7 DEI Missteps to Avoid at Your Company - Senior Executive

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DEI 7 min

7 DEI Missteps to Avoid at Your Company

While 90% of companies have made DEI a top priority this year, many organizations make major missteps that lead to initiatives without impact. Find out the pitfalls to avoid.

by Sarah Kim on November 3, 2021


  • 90% of companies made DEI a top priority in 2021

  • Growing pains for DEI programs include lacking clear definitions and one-off trainings

  • Avoid thinking about DEI only as filling a diversity quota

  • Impactful DEI initiatives require C-suite buy-in and funding

After the killing of George Floyd in 2020 and a pandemic highlighting inequality, companies have increased their focus on diversity, equity, and inclusion (DEI). In fact, a survey of 5,000 human resource professionals and business leaders found that 90% of companies made DEI a top priority in 2021. 

This trend is likely to continue into the new year, with 79% of surveyed companies planning to allocate more budget and resources to DEI in 2022.   

However, growing pains are common when companies adopt new DEI practices. Find out the missteps your company should avoid to create initiatives with impact. 

Misstep 1: Lacking Clear Definitions 

If you ask your leadership to define DEI, each person would likely give a different answer. Sahar Andrade, a diversity and cultural competence consultant at Sahar Consulting, explains that often leaders have the best intentions for DEI programs but lack shared definitions. 

Without a common language and clearly defined goals, leaders often work in “different directions,” she says. “That’s why sometimes the goals of DEI aren’t achieved… [Leaders are] not working from the same principles.” 

The first step, she suggests, is creating a shared vision of what diversity means and looks like for the company. “We need to start with the principles,” she says. “The first one is to define what diversity is. Diversity is not only about color, religion, ethnicity, but it [evolves with time].”

Andrade also notes that DEI may look different across cultures and geographies, requiring tailored definitions for different regions. 

Misstep 2: Mistaking Equality for Equity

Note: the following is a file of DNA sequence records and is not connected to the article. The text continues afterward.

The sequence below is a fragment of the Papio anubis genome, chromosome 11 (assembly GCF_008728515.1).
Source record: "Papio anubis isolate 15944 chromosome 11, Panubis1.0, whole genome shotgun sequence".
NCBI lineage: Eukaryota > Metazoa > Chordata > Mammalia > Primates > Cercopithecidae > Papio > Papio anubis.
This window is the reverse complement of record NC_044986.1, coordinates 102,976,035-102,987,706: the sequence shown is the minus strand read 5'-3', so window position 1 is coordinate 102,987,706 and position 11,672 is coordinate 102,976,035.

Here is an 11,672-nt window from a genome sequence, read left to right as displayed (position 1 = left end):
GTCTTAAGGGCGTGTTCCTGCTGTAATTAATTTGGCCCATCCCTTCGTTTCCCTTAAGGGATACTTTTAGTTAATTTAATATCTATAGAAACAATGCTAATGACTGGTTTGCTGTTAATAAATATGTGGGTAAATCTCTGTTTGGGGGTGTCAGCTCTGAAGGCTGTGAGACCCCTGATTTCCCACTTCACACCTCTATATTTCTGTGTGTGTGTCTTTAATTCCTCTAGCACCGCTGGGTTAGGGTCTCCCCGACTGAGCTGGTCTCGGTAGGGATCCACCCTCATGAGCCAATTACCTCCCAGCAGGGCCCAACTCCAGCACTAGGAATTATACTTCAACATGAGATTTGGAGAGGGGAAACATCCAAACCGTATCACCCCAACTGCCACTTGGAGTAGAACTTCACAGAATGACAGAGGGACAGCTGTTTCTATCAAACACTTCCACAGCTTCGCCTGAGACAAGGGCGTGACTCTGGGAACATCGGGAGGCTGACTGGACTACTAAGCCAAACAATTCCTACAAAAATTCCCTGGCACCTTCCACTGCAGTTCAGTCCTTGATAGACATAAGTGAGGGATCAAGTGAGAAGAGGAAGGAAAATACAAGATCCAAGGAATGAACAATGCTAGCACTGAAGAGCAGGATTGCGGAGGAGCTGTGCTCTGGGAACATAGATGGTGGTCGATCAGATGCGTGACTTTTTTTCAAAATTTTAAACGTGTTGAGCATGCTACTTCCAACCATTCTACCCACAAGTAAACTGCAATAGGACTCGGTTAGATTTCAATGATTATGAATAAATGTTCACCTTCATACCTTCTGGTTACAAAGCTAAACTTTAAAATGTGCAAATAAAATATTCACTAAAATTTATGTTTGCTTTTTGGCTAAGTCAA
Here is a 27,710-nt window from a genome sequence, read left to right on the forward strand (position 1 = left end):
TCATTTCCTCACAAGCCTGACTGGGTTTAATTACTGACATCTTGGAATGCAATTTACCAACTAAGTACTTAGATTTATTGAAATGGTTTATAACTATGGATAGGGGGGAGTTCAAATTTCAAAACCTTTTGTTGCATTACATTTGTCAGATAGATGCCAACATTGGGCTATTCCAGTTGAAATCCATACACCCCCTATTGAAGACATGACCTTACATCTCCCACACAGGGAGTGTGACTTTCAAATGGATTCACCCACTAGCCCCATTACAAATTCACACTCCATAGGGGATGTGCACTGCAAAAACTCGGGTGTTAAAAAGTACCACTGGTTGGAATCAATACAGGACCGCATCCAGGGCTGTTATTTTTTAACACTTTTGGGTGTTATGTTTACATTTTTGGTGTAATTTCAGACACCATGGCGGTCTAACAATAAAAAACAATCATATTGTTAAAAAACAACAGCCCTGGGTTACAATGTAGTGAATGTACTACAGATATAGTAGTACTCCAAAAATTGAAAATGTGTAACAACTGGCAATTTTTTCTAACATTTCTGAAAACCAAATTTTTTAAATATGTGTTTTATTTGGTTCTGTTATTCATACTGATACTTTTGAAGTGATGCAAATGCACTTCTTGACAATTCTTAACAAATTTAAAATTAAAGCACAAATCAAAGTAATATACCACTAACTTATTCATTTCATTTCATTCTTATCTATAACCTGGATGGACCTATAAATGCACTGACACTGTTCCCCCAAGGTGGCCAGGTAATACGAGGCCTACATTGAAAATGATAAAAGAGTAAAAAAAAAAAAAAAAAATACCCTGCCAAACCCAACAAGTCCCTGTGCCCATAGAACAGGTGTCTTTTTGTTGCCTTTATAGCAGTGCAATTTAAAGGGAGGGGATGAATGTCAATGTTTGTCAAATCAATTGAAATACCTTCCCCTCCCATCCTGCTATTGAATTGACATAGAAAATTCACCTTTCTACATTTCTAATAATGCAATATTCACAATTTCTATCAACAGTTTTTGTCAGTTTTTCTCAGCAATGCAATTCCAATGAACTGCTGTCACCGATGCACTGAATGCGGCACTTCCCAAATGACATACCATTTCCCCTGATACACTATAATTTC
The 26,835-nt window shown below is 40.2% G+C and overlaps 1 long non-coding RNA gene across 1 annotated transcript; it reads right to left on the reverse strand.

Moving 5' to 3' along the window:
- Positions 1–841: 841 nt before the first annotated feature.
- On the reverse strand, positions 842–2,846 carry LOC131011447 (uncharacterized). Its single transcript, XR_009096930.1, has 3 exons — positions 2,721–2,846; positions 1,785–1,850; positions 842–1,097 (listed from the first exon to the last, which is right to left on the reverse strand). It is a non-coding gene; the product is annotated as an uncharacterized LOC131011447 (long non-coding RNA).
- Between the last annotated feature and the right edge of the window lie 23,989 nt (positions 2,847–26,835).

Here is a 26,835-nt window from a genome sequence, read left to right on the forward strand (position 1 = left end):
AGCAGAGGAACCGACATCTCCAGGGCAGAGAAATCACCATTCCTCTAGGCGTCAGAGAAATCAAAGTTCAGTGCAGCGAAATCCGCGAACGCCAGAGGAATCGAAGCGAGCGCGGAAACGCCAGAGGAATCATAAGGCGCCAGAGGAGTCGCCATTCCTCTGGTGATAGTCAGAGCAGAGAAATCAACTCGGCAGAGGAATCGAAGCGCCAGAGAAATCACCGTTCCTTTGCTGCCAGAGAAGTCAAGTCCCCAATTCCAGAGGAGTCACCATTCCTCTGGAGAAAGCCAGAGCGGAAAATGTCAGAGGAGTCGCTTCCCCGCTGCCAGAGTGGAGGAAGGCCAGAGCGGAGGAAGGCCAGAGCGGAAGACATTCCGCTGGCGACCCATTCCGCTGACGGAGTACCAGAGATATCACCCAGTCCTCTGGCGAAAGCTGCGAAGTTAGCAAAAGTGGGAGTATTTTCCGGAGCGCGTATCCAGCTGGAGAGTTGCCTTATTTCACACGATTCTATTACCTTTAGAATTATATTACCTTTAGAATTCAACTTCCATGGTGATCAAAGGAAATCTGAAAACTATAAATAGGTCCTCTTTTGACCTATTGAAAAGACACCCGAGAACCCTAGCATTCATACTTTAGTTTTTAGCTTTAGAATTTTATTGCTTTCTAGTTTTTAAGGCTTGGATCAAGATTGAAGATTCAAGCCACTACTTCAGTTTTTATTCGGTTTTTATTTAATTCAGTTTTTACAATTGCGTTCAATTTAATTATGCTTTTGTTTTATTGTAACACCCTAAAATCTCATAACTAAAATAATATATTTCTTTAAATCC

Teams should also note that equality and equity have different meanings. Equality is defined as treating every employee the same. Equity involves creating an environment that accommodates people’s differences and individual needs. Too often teams ignore the distinction — either neglecting the structures marginalized groups need to thrive at work or assuming homogeneity within a minority group. 

The most successful initiatives approach DEI as a mosaic: Each piece is uniquely different yet an integral part of the overall artwork.

For example, companies must “learn how to work with various types of people with disabilities because we’re not all the same,” says Keri Gray, CEO of the National Alliance of Melanin Disabled Advocates. Inclusive companies recognize that different disabilities require different accommodations, creating multiple programs to serve workers. 

For example, in 2019 Amazon became the first major technology company to hire ASL interpreters full time. This program specifically focuses on meeting the needs of both current and prospective employees who are deaf or hard-of-hearing. The company also has an employee resource group, Amazon People with Disabilities, that welcomes all members of the disabled community.

Misstep 3: Putting All the Onus on Your Chief Diversity Officer

Many companies expect chief diversity officers to single-handedly own and operate all DEI initiatives. However, these programs are successful only if they have support from all members of the leadership team. 

“[Company executives] put all this money, time, and energy into me [a DEI consultant] to create these strategic plans. They would put them into place and then kind of walk away,” says Natasha Bowman, president and founder of Performance ReNEW, a workplace consulting firm. 

Throughout her nearly 20-year career working with DEI initiatives, Bowman has seen companies put together D&I councils or hire chief diversity officers without proper support for those teams. “If every single senior organizational leader has not put together what their accountability to D&I programs [might be]…it inevitably falls through.”

To keep employees across the organization accountable, Bowman suggests creating bonus and compensation incentives tied to D&I.